James Wilkinson Green, Regulatory Affair Manager, IPM
From “fake news” to questionable EU monetary donations plastered on the sides of buses, we have been living through 3 years of what, to many, has felt like a constant assault on the truth. With trust and transparency in all walks of life becoming an issue of societal concern the manner in which brands choose to address this challenge is becoming increasingly important.
According to Credos, an industry think-tank, favourability towards advertising recently hit a record low of 25% whilst trust in advertising is "in long-term decline". A large proportion of respondents cited “bombardment” as being a driver in their change of opinion, and whilst they recognised some of the benefits associated with advertising, the level of intrusiveness and irrelevance of ads was also mentioned.
A large part of the problem of intrusive ad bombardment and “fake news” has been laid at the door of Facebook and Google, a problem that Facebook did make some attempt to address in 2016 by working with fact-checking organisations Snopes, Politifact, ABC News, and FactCheck.org to verify the truthfulness of viral stories. Whilst this suggested a move towards responsibility this has been somewhat undermined by recent disagreement between Facebook and its fact-checkers with some choosing not to continue working with Facebook, citing a lack of trust in Facebooks’ commitment to rooting out false news.
In the long-term it’s unlikely that Google and Facebook's refusal to contribute 0.1% of ad spend to the levy that funds the Advertising Standards Authority (ASA), the UK’s independent advertising regulator, will do them any favours either. If you aren’t willing to fund a well-respected regulator whose aim is to ensure that advertising is “legal, decent, honest and truthful” people will eventually start to question why.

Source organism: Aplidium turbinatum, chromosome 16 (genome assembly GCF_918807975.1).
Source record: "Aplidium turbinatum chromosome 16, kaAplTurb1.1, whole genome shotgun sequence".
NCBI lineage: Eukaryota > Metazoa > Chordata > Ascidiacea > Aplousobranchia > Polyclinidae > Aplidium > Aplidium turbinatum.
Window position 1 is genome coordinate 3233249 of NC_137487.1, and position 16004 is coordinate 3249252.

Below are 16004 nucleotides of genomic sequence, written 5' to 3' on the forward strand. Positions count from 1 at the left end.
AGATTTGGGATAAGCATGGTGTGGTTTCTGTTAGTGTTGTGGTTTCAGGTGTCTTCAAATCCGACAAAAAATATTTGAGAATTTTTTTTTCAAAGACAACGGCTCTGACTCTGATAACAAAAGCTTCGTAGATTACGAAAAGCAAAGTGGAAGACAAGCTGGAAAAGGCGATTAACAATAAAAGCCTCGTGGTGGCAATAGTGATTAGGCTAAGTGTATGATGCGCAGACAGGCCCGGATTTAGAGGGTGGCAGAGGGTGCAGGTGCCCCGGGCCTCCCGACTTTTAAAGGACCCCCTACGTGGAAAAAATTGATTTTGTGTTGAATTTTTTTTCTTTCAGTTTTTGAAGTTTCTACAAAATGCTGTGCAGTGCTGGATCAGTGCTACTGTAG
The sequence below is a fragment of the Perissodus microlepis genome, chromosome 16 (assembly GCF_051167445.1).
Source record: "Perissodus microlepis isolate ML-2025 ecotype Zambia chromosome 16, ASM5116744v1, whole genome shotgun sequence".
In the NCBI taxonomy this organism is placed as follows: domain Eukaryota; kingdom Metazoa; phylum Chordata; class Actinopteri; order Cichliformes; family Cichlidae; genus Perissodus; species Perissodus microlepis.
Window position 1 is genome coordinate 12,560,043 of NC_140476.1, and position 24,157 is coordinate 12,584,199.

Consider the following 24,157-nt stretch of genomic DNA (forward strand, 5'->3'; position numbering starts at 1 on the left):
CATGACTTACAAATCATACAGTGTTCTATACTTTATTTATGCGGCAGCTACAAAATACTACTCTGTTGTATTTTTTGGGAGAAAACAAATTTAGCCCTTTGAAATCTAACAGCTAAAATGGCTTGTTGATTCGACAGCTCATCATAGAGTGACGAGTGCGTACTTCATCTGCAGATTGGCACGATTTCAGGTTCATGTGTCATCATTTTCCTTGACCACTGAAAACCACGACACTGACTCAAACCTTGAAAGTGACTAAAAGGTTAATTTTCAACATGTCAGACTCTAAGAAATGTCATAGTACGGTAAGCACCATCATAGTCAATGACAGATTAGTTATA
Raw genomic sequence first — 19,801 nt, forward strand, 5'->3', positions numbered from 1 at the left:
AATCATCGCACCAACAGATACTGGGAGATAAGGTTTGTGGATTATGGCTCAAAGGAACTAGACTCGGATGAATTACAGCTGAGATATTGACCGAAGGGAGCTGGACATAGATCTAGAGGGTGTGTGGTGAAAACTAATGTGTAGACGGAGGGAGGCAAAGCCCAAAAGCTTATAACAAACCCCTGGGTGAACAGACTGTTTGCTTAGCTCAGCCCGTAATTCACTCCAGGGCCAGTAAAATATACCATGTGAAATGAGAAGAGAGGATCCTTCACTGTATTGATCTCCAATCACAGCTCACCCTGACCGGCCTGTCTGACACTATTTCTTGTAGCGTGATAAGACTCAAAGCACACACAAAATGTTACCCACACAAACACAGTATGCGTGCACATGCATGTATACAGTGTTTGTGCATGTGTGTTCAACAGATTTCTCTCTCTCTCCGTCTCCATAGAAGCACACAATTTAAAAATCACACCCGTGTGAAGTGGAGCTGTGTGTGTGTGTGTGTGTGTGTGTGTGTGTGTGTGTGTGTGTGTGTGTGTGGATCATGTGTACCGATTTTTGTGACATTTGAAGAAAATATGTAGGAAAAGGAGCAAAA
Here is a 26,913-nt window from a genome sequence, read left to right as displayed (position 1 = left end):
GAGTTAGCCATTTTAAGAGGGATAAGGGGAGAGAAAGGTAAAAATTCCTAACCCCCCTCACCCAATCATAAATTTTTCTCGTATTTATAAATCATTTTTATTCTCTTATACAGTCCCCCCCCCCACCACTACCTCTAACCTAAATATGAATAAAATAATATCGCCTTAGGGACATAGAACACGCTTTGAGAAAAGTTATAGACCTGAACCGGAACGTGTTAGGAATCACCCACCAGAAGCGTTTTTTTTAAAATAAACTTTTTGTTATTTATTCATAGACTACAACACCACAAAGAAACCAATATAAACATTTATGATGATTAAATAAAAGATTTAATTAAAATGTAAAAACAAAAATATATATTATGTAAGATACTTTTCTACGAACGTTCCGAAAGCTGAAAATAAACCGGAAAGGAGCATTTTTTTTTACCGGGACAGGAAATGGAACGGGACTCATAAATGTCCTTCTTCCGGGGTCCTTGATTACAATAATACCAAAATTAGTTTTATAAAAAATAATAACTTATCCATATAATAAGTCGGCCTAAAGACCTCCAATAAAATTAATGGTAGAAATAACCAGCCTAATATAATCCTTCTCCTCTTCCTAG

The rise of influencer marketing also seems to be driving a wave of questionable advertising claims. Whether this is through the ignorance of the influencers on the regulatory sphere they have entered or done deliberately, is up for debate. Misleading influencer marketing recently drove the CMA to take the unprecedented step of somewhat treading on the ASA’s toes and producing guidance for influencers in an area that by rights is the ASA’s backyard.
Whilst it’s tempting to dismiss concern about the level of trust in advertising as being part of a broader downhill slide of trust in society, in general the results according to the Ipsos MORI Veracity Index 2018, rank advertising executives below politicians as Britain’s least-trusted profession. The percentage of people polled who trusted advertising executives to tell the truth was 16%, as opposed to 19% for politicians. Even bankers were on a comparatively healthy 41%, having rebounded from 31% in 2013, and, most disturbingly of all, estate agents were on 30%.
So why is trust and transparency in advertising important in a climate where much bigger and more important subjects are routinely discussed with reference to “alternative facts”? Steve Jobs said “A brand is simply trust.” And he was right. Without trust in the brand you’re promoting all you have are products, and the world is full of products for every conceivable purpose. The question really is, if you can do your job well whilst behaving with integrity, why wouldn’t you?
The IPM’s biggest thought-leadership and networking event of the year will discuss the issue of ‘Trust and Transparency’ on 19th June at Havas, London (10.30am-3.45pm). You can see the full agenda and reserve your place here.